If you've been watching the World Cup, you've heard the vuvuzelas. They're the plastic South African horns that, collectively, sound like "a deafening swarm of locusts." Over at New Scientist, the president of the U.K. Institute of Acoustics explains why the vuvuzela is so annoying.
Is it annoying because it is loud?
Experiments on other noise sources show that louder sounds are more annoying. Our hearing is an early-warning system: we listen out for sudden changes in the sounds around us which might indicate threats, and ignore benign, persistent noise. When noise becomes as loud as a vuvuzela, however, it becomes impossible to habituate to the sound.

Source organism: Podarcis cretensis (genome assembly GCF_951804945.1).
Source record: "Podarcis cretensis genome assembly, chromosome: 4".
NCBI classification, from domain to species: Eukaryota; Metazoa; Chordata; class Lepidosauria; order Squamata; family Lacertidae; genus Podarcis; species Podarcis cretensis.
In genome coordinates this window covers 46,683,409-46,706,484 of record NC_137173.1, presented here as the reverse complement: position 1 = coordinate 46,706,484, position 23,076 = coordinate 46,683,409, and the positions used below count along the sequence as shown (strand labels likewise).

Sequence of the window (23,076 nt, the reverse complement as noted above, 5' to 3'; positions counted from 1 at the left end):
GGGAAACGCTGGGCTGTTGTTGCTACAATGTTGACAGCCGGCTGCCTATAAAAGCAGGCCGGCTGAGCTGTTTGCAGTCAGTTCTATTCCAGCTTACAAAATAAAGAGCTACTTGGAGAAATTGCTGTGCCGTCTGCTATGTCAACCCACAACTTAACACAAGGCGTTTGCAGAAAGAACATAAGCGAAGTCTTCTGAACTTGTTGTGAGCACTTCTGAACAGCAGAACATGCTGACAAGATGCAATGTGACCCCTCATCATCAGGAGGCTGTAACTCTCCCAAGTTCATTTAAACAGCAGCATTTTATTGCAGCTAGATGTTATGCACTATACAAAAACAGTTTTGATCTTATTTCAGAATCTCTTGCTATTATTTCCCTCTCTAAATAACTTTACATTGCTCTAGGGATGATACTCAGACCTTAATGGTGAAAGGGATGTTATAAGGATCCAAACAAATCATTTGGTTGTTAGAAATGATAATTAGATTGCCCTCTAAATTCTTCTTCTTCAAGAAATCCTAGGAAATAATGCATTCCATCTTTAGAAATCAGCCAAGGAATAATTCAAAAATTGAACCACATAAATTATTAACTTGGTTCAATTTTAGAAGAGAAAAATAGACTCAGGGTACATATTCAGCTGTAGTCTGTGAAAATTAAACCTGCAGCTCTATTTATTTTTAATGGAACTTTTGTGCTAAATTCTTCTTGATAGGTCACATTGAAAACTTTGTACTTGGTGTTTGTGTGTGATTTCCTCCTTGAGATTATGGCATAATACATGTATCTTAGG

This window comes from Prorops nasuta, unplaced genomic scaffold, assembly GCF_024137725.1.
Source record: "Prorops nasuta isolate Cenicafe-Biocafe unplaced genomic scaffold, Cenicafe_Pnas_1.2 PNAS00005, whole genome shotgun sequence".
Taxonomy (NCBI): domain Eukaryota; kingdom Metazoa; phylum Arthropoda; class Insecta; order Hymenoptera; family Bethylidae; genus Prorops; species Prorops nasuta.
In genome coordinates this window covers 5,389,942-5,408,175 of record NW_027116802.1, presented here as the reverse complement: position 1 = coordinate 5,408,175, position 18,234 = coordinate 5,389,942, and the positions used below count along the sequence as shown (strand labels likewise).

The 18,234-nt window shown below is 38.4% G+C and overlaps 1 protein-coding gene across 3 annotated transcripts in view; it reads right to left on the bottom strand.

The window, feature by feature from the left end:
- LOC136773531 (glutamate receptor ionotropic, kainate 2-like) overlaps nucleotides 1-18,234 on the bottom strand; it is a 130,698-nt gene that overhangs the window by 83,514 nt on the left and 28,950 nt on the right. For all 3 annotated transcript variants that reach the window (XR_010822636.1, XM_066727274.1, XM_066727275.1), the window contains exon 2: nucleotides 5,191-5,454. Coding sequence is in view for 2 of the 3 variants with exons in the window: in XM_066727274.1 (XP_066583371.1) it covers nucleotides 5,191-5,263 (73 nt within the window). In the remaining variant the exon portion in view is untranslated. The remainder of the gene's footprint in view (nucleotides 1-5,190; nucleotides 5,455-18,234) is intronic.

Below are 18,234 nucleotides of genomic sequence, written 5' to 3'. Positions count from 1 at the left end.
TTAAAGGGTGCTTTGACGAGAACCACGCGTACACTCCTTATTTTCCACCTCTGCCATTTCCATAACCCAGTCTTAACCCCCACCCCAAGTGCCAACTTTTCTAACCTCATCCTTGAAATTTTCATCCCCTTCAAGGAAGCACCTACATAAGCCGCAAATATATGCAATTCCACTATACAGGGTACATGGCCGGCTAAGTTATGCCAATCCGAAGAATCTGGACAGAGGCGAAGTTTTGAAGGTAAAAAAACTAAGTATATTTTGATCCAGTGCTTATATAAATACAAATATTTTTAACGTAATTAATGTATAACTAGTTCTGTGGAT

What else about the sound makes it annoying?
The droning quality makes it more annoying – the fact it has a distinct pitch or note. Investigations into many noise annoyance problems have demonstrated this. Indeed some noise standards and regulations have corrections to allow for the additional annoyance from such sound. Droning sounds are harder to ignore and more alerting than broadband noise such as the hiss of a badly tuned radio. This might be because tones can carry useful information in the vowel sounds of speech. But it might also relate to threat detection – because predator sounds like a lion's roar has tonal components – but I'm speculating.\n
The worst thing about these cacophonous horns, perhaps, is that they drown out all the festive football chants and songs. If you want to hear those, by the way, check this site, which has tons of recordings. The chants for the Aussie socceroos are especially fun.
Image: Vuvuzela Day, a Creative Commons Attribution (2.0) image from dundasfc's photostream